JMW: But Steampunk is not the only shot in your really large retro-weapon. I understand that you’re working on a mythological fantasy set in New York City. Can you tell us a little bit about that?
Emilie P. Bush: This is called “Cryptid”. “Cryptid” is, it started out as a flash fiction challenge, I wrote a 2000 word flash fiction challenge about a character named Elizabeth Monday who really, deep down, is me and she’s funny and self deprecating and she’s sort of this unbalanced jogger who loves the idea of New York City. And she accidentally cheeses off a Greek God and then she starts seeing all the wackiness, all the imaginary creatures that live in the city and it’s really a great time. Not for her, all chaos breaks loose. But she learns a whole lot about understanding what she really sees, what’s really there. I think a lot of your later 20’s and early 30’s is realizing that you had an idea of how life is. And she then starts to have that veil lifted and sees what’s really there. And that’s sometimes a rude awakening.
JMW: So that is currently up on the Amazon…
Emilie P. Bush: Amazon Breakthrough Novel Award Competition. It’s a quarter-finalist at the moment. They make cuts along the way. By the summer we should find out how well it does. I’ve been an ABNA semi-finalist with Chenda and the Airship Brofman so, not my first goat rodeo. And like Steampunk, ABNA has its own community. There’s a number of folks out there who reach out and say ‘Hey, we’re writing in science fiction in the same genre. Why don’t you read mine and I’ll read yours and we’ll give ourselves some critiques.’. It’s a nice way to do it. That and it’s one of these great competitions for writers that doesn’t cost something and in the end, means something. There’s a lot of kind of phoney-bologna ones out there and this is a real good one. I encourage people to join in.
JMW: That’s good. And especially since so many people have problems with Amazon, to put it mildly.
Emilie P. Bush: You know Amazon’s been really really good to me. I find that the service that they provide to help me as an independent publisher, I mean I have two childrens books that are bestsellers on Amazon… And that’s because if you educate yourself and use Amazon as the tool that it is you can do great things. It’s not this fantasy of I’m going to throw it up there and see what happens. You actually have to work at it.
JMW: You sort of have to work at anything that’s worthwhile.
Emilie P. Bush: That’s right.
JMW: What’s next for you and the characters that your fans have come to love?
Emilie P. Bush: My name has suddenly been changed, at these conventions to, Hi where’s-the-next-book, Good to see you where’s-the-next-book so I have plotted out the third and final installment in the Brofman series. I have also plotted out two more books in the “Cryptid” series. The next one I plan on calling Straw Angels. Which is where a heartbroken Elizabeth Monday kind of hobbles together the perfect man out of the bits and parts of all the men she knows. That’s dangerous in her world.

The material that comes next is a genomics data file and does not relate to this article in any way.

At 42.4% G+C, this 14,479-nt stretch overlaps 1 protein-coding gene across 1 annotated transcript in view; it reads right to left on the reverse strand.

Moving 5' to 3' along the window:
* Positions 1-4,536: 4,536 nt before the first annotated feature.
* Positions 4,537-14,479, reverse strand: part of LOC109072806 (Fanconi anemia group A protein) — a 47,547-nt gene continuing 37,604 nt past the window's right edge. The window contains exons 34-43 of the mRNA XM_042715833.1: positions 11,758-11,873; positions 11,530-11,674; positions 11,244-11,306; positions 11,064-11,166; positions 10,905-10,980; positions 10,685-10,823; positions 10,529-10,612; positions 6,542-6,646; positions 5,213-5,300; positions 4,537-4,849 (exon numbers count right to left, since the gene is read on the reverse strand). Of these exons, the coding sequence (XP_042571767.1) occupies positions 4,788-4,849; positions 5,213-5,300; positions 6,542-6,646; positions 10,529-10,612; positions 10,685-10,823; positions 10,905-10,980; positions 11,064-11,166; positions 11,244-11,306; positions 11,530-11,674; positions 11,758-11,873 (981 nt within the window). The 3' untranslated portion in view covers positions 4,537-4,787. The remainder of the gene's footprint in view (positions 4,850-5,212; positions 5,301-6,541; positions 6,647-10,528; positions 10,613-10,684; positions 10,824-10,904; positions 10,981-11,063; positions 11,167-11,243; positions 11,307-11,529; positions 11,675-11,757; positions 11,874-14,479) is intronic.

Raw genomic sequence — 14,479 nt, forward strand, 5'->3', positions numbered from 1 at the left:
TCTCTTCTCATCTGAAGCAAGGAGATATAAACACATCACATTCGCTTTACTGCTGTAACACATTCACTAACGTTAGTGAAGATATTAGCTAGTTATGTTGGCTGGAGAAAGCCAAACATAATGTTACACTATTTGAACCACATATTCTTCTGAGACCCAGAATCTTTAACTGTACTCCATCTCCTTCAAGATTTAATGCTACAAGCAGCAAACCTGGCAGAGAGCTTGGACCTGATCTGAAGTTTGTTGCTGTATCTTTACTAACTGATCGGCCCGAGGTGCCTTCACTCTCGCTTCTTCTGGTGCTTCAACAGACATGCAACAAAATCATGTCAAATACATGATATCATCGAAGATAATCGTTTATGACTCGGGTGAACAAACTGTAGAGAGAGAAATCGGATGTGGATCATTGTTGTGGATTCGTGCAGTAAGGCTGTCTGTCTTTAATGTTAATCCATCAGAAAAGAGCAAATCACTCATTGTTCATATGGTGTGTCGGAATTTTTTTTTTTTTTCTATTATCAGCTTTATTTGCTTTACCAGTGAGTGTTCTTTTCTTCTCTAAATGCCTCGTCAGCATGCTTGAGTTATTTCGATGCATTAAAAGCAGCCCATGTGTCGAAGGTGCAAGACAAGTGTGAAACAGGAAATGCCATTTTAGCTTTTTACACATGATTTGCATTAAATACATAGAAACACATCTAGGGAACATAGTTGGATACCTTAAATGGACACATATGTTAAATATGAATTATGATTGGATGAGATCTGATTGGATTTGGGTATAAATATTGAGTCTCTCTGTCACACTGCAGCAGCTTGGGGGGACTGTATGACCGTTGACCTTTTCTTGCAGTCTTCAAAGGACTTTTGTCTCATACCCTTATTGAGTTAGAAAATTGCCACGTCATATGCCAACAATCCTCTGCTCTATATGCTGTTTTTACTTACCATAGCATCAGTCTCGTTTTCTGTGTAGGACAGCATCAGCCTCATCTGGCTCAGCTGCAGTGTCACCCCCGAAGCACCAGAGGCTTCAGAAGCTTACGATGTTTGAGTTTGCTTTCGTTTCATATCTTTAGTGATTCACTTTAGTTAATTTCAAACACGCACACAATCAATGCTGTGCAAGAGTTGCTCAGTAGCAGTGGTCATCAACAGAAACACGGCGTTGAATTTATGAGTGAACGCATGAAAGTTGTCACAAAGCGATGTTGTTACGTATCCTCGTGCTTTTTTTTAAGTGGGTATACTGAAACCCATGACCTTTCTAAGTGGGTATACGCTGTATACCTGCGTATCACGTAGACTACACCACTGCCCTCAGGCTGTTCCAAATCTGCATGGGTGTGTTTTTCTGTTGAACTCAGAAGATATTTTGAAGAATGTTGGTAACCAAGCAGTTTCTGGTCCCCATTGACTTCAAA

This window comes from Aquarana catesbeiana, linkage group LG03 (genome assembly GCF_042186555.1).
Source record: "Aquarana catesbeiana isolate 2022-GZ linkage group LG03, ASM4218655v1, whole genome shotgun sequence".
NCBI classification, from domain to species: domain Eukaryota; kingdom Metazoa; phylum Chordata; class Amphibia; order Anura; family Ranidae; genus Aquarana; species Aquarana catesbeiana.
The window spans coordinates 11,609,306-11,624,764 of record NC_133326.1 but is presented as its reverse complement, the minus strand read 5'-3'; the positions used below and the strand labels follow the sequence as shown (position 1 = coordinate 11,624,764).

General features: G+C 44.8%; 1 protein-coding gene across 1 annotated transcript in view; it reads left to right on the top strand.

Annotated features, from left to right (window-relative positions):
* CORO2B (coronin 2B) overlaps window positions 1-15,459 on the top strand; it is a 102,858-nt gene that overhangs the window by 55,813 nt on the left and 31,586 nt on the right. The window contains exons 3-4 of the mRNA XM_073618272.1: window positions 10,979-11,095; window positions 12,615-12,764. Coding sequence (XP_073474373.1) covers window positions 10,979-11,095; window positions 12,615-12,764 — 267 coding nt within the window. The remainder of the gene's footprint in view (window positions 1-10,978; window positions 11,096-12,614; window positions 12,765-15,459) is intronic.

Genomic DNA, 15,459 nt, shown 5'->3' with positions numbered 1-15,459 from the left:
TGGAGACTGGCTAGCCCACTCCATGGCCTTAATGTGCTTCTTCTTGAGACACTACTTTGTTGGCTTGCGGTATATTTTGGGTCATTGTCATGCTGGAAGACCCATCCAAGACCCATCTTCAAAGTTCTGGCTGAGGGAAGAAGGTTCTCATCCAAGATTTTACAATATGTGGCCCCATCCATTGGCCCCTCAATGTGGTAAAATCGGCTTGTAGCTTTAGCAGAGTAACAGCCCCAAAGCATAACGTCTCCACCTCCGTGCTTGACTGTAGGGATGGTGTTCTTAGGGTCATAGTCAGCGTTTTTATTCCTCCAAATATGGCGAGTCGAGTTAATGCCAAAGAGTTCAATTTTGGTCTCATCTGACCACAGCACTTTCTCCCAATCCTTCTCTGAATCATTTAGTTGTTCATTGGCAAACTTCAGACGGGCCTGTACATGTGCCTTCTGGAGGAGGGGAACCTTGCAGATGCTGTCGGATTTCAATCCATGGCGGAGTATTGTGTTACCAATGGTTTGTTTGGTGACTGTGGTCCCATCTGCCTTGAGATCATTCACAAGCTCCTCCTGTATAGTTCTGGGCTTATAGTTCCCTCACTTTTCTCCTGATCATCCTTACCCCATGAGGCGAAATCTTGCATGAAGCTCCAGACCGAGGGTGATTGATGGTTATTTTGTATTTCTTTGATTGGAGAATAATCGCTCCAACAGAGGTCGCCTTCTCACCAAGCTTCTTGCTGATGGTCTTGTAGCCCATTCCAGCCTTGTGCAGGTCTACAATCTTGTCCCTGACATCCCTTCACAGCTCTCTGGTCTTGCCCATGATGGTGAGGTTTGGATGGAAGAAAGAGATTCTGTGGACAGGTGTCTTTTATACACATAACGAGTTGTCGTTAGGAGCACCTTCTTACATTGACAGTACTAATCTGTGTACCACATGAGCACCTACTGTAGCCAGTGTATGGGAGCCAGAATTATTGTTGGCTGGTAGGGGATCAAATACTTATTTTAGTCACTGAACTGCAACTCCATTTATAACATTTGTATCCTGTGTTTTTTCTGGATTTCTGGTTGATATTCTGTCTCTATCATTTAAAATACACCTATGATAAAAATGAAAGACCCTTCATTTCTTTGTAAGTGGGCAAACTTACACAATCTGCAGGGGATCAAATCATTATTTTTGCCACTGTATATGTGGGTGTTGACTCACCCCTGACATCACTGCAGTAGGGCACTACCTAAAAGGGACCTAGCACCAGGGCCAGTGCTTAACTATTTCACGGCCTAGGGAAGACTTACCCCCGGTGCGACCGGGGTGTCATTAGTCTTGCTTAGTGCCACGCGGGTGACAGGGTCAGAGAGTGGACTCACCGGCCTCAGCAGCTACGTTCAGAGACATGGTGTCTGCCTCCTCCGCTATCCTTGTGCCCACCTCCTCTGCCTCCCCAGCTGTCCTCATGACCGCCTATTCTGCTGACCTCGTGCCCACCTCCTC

JMW: That’s dangerous in her world.
Emilie P. Bush: It’s dangerous in her world as well. In fact waking from the dead is the easiest part of that book. So there’s that. So I’m going to complete both of these series. And I have a new childrens book that’s just been sent off to Kevin my illustrator. I think it’s the best thing we’ve done together. His drawings improve by leaps and bounds, his creativity, his vision. It’s great the way we work, he’ll say; “All right, the next book, I want it to have a female main character and we need to talk about the nature of steam.” You know because there’s no childrens book that’s really dealt with that yet. “And it needs to have a penguin, and an owl, and a mechanical mouse, go.” It’s like Mad-Libs working with Kevin. He’s like this is what I want to draw and I go okay I know you well enough that I can write to your strong suites and put in the things you want and make you draw the things I want you to draw too.
Emilie P. Bush: So we have a great working relationship that way. So we have many more things plotted out for the remainder of 2013 and into 2014 so there will be more of these stories.
JMW: Great. That’s wonderful. Well, anything you’d like to add?
Emilie P. Bush: I’m really enjoying the mix of doing novels and doing childrens books. It’s like it takes the pressure off. You do something deep and emotional and digging and then you can think hard on doing something that’s morally uplifting and childlike and innocent. You know some of the things I get into in “Cryptid” make your heart like a bag of glass. I’m really enjoying the escape that way.
JMW: Well that’s very very cool. Thank you so much Emilie.
Jean Marie Ward writes fiction, nonfiction and everything in between, including art books, novels (2008 Indie Book double-finalist With Nine You Get Vanyr), and short stories such as WSFA Small Press Award finalist “Lord Bai’s Discovery” and “Personal Demons” in the award-winning anthology Hellebore and Rue. Her videos include author interviews and tutorials.